AUGUSTA — Students in the city’s schools will keep learning with a hybrid model for the rest of the year.

That was the decision made by the Augusta school board of directors Wednesday night, after hearing presentations from school officials about various scenarios that would allow students to return to school for in-person learning five days a week.

Augusta Superintendent James Anastasio tasked school principals to determine what it would take for full in-person learning about a month ago, when coronavirus cases were receding. Initially, the school department believed students would be able to utilize classroom and cafeteria space to create appropriate distancing measures.

But ultimately school officials felt it “wasn’t feasible” to change the school schedule on parents, students and staff again for the last 40 days of school.

“People have their own opinions, and they’re all right. No one is wrong, but someone has to say, ‘Where is the biggest risk? Given where we are, what would harm the most people?'” Anastasio said. “My recommendation is to stay the course, and that’s not what I thought four weeks ago.”

In order to bring students back, the schools have to follow the six-step guidelines from the Maine Center for Disease Control & Prevention and Department of Education. It includes symptom screening, physical distancing of 3 feet between students and 6 feet between adults and students, masks and facial coverings, hand hygiene, personal protective equipment and following guidelines if the student contract COVID-19.

Anastasio said at Wednesday night’s meeting and at Tuesday night’s meeting with Augusta City Council members the Augusta Public Schools and the state of Maine have been ahead of the country in terms of having students in a hybrid model. Receiving money from the first round of coronavirus relief funds allowed Augusta to follow the guidelines in full.

But guidelines for Maine schools have remained the same since the start of the school year, and Anastasio said nothing would change with the scheduling unless spacing restrictions were lifted.

Gilbert Elementary School Principal Sarah Landry and Cony Middle and High School Principal Kim Silsby both outlined four options for Augusta’s schools to return. Anastasio said brining more students back, regardless of the option, would require adjusting logistics such as busing and putting more child care in place.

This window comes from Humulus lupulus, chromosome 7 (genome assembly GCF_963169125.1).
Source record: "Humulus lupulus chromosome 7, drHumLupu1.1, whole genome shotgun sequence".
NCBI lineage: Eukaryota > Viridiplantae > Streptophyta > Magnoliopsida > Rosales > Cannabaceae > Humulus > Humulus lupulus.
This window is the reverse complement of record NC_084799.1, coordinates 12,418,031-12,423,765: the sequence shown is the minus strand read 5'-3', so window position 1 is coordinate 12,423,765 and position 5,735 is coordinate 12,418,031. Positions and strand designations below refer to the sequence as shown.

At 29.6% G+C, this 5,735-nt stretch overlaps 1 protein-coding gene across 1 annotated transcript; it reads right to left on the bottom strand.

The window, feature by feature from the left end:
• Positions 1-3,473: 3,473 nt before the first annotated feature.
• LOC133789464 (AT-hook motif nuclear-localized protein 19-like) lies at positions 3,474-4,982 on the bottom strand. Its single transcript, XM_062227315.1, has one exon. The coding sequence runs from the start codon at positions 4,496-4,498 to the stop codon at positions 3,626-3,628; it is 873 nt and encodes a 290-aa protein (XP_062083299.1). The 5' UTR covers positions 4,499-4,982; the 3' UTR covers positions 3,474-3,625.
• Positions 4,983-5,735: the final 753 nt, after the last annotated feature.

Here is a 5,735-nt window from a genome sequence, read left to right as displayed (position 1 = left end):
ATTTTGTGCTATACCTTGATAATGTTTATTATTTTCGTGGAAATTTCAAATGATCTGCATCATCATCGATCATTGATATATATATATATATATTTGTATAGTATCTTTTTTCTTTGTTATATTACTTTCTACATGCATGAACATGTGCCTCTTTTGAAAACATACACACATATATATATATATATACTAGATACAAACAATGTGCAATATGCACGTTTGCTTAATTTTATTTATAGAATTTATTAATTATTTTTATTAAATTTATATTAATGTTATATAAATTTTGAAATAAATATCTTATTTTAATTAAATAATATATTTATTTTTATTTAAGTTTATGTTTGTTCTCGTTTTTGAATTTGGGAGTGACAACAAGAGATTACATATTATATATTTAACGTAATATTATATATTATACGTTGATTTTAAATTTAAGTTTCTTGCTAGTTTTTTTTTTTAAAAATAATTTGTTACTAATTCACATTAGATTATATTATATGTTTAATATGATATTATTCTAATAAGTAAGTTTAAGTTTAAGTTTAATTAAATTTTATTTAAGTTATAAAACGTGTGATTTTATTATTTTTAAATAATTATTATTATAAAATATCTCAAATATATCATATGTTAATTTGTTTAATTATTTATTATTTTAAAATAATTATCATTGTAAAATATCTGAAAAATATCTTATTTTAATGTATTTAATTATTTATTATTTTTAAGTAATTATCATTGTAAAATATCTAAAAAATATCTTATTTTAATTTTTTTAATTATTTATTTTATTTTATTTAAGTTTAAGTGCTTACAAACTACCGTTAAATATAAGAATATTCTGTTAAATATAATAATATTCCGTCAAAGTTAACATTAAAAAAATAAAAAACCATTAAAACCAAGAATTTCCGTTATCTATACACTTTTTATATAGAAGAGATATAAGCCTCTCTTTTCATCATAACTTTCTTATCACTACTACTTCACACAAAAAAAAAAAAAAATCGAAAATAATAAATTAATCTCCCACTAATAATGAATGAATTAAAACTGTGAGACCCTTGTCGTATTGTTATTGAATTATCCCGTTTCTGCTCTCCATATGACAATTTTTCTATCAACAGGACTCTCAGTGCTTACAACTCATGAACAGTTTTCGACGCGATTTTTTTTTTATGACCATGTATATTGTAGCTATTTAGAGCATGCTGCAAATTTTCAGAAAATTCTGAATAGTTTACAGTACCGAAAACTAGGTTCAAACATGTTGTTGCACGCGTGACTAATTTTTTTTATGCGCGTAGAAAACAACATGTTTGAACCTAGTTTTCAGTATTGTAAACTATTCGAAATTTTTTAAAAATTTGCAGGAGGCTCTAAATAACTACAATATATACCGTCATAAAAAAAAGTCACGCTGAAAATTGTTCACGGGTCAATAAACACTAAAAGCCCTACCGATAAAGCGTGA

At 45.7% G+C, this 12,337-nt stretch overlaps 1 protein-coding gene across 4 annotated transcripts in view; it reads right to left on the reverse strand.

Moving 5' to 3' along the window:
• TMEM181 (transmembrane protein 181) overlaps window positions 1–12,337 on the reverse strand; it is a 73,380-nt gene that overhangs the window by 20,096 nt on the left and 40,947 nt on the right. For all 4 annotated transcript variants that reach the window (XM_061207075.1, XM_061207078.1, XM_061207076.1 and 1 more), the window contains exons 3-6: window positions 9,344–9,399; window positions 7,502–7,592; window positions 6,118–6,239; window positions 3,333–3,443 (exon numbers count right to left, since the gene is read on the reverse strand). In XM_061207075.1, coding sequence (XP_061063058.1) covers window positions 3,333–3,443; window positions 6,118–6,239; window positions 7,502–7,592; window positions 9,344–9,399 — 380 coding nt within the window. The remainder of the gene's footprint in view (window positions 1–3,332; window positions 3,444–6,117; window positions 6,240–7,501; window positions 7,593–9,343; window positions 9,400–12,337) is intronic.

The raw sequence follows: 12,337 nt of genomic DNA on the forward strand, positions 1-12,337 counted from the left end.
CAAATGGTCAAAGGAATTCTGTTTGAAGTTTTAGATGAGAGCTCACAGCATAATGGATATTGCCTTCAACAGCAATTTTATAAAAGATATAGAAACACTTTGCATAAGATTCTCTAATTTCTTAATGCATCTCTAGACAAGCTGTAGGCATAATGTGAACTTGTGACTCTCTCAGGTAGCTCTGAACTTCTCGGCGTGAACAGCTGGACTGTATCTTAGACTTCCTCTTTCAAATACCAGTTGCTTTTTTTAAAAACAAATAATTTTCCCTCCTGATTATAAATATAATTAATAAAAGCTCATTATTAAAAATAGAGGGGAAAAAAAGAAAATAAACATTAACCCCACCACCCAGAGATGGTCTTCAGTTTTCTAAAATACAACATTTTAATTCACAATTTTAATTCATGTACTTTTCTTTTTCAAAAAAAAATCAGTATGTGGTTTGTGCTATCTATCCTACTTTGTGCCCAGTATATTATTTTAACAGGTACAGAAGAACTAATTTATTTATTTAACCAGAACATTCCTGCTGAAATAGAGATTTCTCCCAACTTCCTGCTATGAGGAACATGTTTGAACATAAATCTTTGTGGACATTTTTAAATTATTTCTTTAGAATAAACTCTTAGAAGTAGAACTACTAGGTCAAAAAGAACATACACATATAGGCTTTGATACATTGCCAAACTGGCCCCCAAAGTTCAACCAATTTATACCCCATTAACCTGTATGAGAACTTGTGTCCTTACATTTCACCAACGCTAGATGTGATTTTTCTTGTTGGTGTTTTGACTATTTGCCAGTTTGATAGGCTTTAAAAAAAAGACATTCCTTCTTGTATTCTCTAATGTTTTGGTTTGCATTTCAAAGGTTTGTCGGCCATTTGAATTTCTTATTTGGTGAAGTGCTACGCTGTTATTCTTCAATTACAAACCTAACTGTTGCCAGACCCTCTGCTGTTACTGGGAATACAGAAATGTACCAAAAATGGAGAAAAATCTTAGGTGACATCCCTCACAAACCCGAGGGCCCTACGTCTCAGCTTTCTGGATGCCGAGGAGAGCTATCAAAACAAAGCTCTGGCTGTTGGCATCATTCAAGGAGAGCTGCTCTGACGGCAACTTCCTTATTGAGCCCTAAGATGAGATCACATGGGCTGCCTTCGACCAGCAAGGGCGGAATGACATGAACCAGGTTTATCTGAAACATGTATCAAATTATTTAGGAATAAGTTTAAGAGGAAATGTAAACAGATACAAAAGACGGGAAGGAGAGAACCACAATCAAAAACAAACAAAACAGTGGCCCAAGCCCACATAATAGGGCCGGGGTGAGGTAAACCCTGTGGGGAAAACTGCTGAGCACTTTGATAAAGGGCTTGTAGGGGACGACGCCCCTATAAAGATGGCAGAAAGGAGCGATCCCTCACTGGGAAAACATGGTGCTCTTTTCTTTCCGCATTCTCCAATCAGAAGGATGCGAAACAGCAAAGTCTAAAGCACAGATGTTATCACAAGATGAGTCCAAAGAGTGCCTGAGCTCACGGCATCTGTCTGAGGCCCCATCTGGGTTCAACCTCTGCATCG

Silsby noted the issue with having all students back full time would be the space available to maintain proper distancing. She said custodial staff moved furniture around to make sure each scenario was tested out in person, but there were still at least 15 classrooms where spacing did not work.

After hearing the options, the school board agreed it made sense to keep the learning model in its hybrid format. Members wanted to survey parents, too, but Landry noted that with past surveys it has taken up to a month to gather the results.

Board member Kati McCormick noted her worry about student’s mental health, and asked if there would be any way to get students who are struggling back in school for more in-person days, if needed.

“When I heard the goal would be to get more vulnerable students back in as soon as possible, that’s where my mind went,” she said, “to the kids struggling, not necessarily academically.”

School officials said it would be difficult to get a fully remote student into one of the cohorts, due to class size. They said it also would be difficult to bring a student in for more than two or three times a week, since one cohort is receiving the lesson the other had the previous day.

Anastasio said the district will use its findings to move forward to planning students return in the fall. But, he emphasized a fully in-person return for all students depends on whether or not the CDC and DOE guidelines change, and on the coronavirus vaccine’s effectiveness and spread.

“I don’t know about fall to be honest with you,” he said. “We are trying to see the end, now that we bypassed one obstacle, it would be natural to continue the discussion about September, but we still don’t have guidance on what it will look like. I don’t think we can wait.”

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